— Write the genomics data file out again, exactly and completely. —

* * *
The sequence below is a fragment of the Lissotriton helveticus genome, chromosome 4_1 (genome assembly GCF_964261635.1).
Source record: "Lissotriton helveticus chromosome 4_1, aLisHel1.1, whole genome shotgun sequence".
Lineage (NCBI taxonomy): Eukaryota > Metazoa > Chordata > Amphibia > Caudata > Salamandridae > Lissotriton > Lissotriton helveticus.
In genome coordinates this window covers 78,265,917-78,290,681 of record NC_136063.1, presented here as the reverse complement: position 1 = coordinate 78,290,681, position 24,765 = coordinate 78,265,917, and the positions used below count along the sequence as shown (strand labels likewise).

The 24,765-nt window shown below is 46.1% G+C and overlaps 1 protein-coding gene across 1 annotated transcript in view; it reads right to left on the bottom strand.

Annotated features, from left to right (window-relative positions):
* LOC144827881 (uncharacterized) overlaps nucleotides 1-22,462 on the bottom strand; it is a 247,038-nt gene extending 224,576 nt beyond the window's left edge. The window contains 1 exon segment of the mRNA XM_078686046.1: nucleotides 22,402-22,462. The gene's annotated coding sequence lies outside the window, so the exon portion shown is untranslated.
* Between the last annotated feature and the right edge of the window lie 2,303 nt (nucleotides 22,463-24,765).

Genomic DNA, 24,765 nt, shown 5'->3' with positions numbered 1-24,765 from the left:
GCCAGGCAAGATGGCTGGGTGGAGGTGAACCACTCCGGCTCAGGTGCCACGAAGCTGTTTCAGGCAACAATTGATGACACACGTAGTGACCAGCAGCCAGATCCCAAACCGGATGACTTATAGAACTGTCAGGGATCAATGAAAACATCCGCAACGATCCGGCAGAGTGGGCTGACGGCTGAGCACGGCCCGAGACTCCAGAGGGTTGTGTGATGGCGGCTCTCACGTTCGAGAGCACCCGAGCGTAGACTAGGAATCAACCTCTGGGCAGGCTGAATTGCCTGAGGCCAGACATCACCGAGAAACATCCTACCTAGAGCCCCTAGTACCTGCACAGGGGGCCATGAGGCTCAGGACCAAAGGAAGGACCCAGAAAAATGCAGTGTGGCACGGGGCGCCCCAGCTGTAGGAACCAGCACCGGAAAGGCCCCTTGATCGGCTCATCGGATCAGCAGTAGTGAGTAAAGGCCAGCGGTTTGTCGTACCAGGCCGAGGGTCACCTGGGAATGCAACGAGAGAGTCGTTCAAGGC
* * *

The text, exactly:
The sequence below is a fragment of the Lissotriton helveticus genome, chromosome 4_1 (genome assembly GCF_964261635.1).
Source record: "Lissotriton helveticus chromosome 4_1, aLisHel1.1, whole genome shotgun sequence".
Lineage (NCBI taxonomy): Eukaryota > Metazoa > Chordata > Amphibia > Caudata > Salamandridae > Lissotriton > Lissotriton helveticus.
In genome coordinates this window covers 78,265,917-78,290,681 of record NC_136063.1, presented here as the reverse complement: position 1 = coordinate 78,290,681, position 24,765 = coordinate 78,265,917, and the positions used below count along the sequence as shown (strand labels likewise).

The 24,765-nt window shown below is 46.1% G+C and overlaps 1 protein-coding gene across 1 annotated transcript in view; it reads right to left on the bottom strand.

Annotated features, from left to right (window-relative positions):
* LOC144827881 (uncharacterized) overlaps nucleotides 1-22,462 on the bottom strand; it is a 247,038-nt gene extending 224,576 nt beyond the window's left edge. The window contains 1 exon segment of the mRNA XM_078686046.1: nucleotides 22,402-22,462. The gene's annotated coding sequence lies outside the window, so the exon portion shown is untranslated.
* Between the last annotated feature and the right edge of the window lie 2,303 nt (nucleotides 22,463-24,765).

Genomic DNA, 24,765 nt, shown 5'->3' with positions numbered 1-24,765 from the left:
GCCAGGCAAGATGGCTGGGTGGAGGTGAACCACTCCGGCTCAGGTGCCACGAAGCTGTTTCAGGCAACAATTGATGACACACGTAGTGACCAGCAGCCAGATCCCAAACCGGATGACTTATAGAACTGTCAGGGATCAATGAAAACATCCGCAACGATCCGGCAGAGTGGGCTGACGGCTGAGCACGGCCCGAGACTCCAGAGGGTTGTGTGATGGCGGCTCTCACGTTCGAGAGCACCCGAGCGTAGACTAGGAATCAACCTCTGGGCAGGCTGAATTGCCTGAGGCCAGACATCACCGAGAAACATCCTACCTAGAGCCCCTAGTACCTGCACAGGGGGCCATGAGGCTCAGGACCAAAGGAAGGACCCAGAAAAATGCAGTGTGGCACGGGGCGCCCCAGCTGTAGGAACCAGCACCGGAAAGGCCCCTTGATCGGCTCATCGGATCAGCAGTAGTGAGTAAAGGCCAGCGGTTTGTCGTACCAGGCCGAGGGTCACCTGGGAATGCAACGAGAGAGTCGTTCAAGGC